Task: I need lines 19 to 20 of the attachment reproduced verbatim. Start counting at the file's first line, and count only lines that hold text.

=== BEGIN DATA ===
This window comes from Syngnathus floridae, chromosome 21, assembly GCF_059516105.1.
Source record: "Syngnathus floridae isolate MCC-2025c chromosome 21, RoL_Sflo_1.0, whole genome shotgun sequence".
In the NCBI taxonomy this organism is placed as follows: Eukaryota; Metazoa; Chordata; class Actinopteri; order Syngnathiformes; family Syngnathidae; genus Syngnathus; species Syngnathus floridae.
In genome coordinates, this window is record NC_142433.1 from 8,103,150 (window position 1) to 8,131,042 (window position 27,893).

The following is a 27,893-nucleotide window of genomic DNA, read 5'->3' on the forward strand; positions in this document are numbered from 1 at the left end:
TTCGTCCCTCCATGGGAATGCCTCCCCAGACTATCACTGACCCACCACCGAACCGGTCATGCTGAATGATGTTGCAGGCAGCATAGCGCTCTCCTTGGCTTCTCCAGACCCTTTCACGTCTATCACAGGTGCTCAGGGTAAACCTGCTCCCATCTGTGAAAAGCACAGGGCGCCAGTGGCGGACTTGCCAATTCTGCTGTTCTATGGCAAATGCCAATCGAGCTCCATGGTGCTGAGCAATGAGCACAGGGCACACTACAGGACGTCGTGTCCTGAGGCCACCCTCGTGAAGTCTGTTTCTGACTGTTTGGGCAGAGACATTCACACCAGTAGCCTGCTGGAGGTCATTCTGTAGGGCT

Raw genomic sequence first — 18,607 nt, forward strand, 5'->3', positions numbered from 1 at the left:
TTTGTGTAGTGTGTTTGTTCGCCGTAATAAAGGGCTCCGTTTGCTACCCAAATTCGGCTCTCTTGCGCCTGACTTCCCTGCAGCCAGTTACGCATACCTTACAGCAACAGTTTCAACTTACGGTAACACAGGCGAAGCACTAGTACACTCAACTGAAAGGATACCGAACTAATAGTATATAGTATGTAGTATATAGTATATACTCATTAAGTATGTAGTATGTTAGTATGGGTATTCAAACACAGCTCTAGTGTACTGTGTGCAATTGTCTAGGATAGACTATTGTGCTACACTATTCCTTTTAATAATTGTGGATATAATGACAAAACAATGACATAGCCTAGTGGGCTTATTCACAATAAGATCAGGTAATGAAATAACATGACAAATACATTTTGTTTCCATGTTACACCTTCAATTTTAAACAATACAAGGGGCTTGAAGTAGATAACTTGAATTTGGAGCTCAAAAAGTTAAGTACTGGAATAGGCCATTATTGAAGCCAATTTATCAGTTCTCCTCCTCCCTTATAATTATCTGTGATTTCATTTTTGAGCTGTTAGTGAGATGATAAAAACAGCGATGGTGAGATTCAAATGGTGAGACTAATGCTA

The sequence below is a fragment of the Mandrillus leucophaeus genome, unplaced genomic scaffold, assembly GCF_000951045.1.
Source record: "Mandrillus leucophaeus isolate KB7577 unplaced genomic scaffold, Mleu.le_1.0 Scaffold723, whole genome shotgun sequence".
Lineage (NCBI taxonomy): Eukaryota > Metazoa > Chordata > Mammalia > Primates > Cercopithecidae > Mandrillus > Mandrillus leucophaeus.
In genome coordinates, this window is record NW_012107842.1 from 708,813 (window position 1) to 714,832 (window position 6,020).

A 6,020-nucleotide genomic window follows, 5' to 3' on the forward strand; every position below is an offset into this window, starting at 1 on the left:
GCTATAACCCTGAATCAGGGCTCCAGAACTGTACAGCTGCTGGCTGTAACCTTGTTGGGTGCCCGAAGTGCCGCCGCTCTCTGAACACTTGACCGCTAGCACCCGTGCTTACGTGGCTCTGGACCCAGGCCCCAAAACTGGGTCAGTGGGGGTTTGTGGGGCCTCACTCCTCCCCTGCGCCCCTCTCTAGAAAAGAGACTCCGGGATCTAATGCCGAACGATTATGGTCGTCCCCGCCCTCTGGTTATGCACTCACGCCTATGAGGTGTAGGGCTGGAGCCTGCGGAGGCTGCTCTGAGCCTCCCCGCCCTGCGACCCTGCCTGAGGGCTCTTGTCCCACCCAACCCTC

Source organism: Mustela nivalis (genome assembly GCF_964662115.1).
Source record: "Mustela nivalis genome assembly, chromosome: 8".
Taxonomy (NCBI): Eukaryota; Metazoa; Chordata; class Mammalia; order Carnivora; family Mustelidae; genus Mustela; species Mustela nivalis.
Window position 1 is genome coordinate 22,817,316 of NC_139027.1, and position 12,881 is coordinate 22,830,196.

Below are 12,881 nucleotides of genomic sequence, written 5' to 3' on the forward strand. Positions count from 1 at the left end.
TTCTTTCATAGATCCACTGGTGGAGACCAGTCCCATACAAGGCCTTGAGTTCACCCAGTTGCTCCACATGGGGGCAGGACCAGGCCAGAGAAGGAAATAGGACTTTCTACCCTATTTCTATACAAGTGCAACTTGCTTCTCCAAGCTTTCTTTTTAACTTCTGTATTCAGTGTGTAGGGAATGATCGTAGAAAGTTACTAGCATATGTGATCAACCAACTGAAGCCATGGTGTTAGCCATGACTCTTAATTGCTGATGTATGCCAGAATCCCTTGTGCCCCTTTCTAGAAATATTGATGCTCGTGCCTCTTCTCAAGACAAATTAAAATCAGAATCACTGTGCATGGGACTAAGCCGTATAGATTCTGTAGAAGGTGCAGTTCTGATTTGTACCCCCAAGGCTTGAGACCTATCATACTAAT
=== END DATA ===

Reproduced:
Below are 12,881 nucleotides of genomic sequence, written 5' to 3' on the forward strand. Positions count from 1 at the left end.
TTCTTTCATAGATCCACTGGTGGAGACCAGTCCCATACAAGGCCTTGAGTTCACCCAGTTGCTCCACATGGGGGCAGGACCAGGCCAGAGAAGGAAATAGGACTTTCTACCCTATTTCTATACAAGTGCAACTTGCTTCTCCAAGCTTTCTTTTTAACTTCTGTATTCAGTGTGTAGGGAATGATCGTAGAAAGTTACTAGCATATGTGATCAACCAACTGAAGCCATGGTGTTAGCCATGACTCTTAATTGCTGATGTATGCCAGAATCCCTTGTGCCCCTTTCTAGAAATATTGATGCTCGTGCCTCTTCTCAAGACAAATTAAAATCAGAATCACTGTGCATGGGACTAAGCCGTATAGATTCTGTAGAAGGTGCAGTTCTGATTTGTACCCCCAAGGCTTGAGACCTATCATACTAAT